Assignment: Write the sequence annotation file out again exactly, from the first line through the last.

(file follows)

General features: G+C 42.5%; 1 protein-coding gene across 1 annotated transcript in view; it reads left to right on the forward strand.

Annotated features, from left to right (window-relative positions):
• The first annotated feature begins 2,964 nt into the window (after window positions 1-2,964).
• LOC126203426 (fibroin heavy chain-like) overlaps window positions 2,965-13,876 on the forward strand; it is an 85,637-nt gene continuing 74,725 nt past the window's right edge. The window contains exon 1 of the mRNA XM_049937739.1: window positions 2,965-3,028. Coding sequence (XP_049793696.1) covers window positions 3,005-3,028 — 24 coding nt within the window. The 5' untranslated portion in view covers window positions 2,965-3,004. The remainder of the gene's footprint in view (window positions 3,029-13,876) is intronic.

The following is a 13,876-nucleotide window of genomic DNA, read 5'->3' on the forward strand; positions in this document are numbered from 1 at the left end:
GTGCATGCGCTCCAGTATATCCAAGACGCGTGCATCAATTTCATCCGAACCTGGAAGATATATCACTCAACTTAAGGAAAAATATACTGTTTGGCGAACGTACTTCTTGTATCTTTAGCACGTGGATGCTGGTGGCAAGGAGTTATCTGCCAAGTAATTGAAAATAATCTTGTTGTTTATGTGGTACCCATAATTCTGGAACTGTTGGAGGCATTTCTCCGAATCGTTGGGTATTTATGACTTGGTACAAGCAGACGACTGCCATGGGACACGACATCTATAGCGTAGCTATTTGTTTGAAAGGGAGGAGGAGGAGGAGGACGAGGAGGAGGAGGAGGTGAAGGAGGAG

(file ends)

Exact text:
General features: G+C 42.5%; 1 protein-coding gene across 1 annotated transcript in view; it reads left to right on the forward strand.

Annotated features, from left to right (window-relative positions):
• The first annotated feature begins 2,964 nt into the window (after window positions 1-2,964).
• LOC126203426 (fibroin heavy chain-like) overlaps window positions 2,965-13,876 on the forward strand; it is an 85,637-nt gene continuing 74,725 nt past the window's right edge. The window contains exon 1 of the mRNA XM_049937739.1: window positions 2,965-3,028. Coding sequence (XP_049793696.1) covers window positions 3,005-3,028 — 24 coding nt within the window. The 5' untranslated portion in view covers window positions 2,965-3,004. The remainder of the gene's footprint in view (window positions 3,029-13,876) is intronic.

The following is a 13,876-nucleotide window of genomic DNA, read 5'->3' on the forward strand; positions in this document are numbered from 1 at the left end:
GTGCATGCGCTCCAGTATATCCAAGACGCGTGCATCAATTTCATCCGAACCTGGAAGATATATCACTCAACTTAAGGAAAAATATACTGTTTGGCGAACGTACTTCTTGTATCTTTAGCACGTGGATGCTGGTGGCAAGGAGTTATCTGCCAAGTAATTGAAAATAATCTTGTTGTTTATGTGGTACCCATAATTCTGGAACTGTTGGAGGCATTTCTCCGAATCGTTGGGTATTTATGACTTGGTACAAGCAGACGACTGCCATGGGACACGACATCTATAGCGTAGCTATTTGTTTGAAAGGGAGGAGGAGGAGGAGGACGAGGAGGAGGAGGAGGTGAAGGAGGAG